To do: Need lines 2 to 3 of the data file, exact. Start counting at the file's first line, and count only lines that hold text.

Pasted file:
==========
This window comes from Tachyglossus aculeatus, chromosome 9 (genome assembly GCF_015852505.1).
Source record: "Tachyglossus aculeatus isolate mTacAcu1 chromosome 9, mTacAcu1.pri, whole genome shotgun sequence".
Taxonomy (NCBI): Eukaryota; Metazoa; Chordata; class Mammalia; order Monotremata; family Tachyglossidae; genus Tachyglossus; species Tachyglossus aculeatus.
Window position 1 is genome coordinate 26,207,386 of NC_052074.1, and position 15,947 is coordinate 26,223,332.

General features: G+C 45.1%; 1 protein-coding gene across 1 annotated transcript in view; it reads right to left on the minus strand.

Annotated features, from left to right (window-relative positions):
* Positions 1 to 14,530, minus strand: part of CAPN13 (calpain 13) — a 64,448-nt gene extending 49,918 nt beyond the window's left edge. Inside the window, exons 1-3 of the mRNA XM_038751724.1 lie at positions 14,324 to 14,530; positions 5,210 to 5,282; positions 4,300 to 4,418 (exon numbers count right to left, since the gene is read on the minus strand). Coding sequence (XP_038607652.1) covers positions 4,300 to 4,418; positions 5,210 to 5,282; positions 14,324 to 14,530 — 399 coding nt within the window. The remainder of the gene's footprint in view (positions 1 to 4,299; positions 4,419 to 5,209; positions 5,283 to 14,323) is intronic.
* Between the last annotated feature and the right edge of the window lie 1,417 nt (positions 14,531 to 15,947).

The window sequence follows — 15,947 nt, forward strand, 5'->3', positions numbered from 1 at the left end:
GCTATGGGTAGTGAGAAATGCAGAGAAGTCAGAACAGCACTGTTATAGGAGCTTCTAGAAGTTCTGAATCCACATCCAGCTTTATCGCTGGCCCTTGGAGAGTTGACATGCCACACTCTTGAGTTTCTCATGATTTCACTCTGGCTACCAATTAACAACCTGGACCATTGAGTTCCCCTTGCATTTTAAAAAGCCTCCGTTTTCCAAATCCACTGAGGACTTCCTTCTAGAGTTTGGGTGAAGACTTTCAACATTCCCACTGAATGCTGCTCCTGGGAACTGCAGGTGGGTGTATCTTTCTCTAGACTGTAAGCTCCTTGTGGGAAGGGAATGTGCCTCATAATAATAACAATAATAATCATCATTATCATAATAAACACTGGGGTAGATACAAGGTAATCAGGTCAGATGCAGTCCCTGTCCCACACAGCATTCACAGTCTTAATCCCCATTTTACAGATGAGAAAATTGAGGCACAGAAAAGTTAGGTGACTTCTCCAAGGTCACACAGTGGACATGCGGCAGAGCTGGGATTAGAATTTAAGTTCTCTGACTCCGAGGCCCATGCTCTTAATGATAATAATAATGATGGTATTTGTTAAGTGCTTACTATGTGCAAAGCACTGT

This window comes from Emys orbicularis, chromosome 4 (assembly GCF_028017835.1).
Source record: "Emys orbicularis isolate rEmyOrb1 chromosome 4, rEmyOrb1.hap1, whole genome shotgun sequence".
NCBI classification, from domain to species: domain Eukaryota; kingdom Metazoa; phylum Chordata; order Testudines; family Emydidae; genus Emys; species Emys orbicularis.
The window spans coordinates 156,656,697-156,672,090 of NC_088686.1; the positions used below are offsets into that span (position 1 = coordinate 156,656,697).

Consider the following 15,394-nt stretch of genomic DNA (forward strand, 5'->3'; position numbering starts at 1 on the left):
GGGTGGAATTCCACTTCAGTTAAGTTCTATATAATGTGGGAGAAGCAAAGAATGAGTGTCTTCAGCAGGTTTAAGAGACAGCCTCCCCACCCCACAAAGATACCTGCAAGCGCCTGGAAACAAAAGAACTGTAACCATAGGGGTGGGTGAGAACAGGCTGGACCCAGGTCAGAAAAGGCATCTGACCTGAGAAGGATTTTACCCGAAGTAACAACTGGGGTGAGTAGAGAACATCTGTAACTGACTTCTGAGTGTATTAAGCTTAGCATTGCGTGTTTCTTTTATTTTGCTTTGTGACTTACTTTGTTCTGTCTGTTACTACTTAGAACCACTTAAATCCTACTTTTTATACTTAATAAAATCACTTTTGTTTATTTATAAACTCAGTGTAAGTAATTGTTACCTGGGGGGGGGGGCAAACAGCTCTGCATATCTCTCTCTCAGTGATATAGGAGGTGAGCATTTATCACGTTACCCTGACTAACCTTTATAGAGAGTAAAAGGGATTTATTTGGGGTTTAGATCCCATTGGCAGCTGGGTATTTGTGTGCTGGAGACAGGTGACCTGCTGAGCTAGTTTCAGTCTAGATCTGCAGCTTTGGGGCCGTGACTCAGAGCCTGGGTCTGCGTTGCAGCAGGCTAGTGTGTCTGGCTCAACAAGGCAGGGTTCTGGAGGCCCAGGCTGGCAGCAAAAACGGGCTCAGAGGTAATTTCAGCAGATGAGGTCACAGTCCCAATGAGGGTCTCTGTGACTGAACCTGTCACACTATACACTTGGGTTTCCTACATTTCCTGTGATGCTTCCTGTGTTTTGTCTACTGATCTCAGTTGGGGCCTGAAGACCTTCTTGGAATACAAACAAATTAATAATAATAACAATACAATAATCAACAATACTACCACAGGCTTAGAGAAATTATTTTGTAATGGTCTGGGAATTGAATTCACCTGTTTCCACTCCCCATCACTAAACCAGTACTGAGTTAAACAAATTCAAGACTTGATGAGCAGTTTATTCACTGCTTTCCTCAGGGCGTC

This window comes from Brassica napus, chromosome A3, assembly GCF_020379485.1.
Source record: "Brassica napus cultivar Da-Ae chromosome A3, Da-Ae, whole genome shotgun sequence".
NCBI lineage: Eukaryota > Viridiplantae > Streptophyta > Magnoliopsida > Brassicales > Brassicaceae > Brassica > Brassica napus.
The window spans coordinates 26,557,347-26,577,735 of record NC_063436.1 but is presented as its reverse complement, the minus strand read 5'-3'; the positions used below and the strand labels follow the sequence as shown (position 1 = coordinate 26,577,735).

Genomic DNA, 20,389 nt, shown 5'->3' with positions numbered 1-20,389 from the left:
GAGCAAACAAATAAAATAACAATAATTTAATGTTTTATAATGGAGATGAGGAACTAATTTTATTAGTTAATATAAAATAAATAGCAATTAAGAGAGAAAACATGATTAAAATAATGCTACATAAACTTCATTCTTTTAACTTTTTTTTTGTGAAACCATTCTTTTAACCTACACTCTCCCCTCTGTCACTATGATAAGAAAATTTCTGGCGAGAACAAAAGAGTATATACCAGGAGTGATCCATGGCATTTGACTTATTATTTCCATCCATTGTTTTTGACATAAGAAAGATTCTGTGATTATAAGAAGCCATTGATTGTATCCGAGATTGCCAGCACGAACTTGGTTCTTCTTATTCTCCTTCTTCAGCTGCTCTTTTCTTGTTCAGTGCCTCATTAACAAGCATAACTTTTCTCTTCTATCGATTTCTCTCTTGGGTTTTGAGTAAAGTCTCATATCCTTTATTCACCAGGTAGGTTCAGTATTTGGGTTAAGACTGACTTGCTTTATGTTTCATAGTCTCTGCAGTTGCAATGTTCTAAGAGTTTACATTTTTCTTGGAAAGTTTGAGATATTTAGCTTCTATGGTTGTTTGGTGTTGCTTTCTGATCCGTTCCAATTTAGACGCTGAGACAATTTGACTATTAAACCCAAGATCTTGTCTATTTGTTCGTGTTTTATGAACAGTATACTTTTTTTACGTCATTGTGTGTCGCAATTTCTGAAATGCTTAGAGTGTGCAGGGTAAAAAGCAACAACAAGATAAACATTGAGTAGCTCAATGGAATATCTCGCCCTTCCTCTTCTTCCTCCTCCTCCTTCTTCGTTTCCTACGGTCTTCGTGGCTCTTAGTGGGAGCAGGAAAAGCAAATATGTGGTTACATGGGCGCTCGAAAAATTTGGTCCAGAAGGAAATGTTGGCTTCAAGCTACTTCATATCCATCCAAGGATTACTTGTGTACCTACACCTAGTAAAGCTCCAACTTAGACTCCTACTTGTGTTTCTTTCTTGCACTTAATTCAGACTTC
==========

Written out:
Source record: "Tachyglossus aculeatus isolate mTacAcu1 chromosome 9, mTacAcu1.pri, whole genome shotgun sequence".
Taxonomy (NCBI): Eukaryota; Metazoa; Chordata; class Mammalia; order Monotremata; family Tachyglossidae; genus Tachyglossus; species Tachyglossus aculeatus.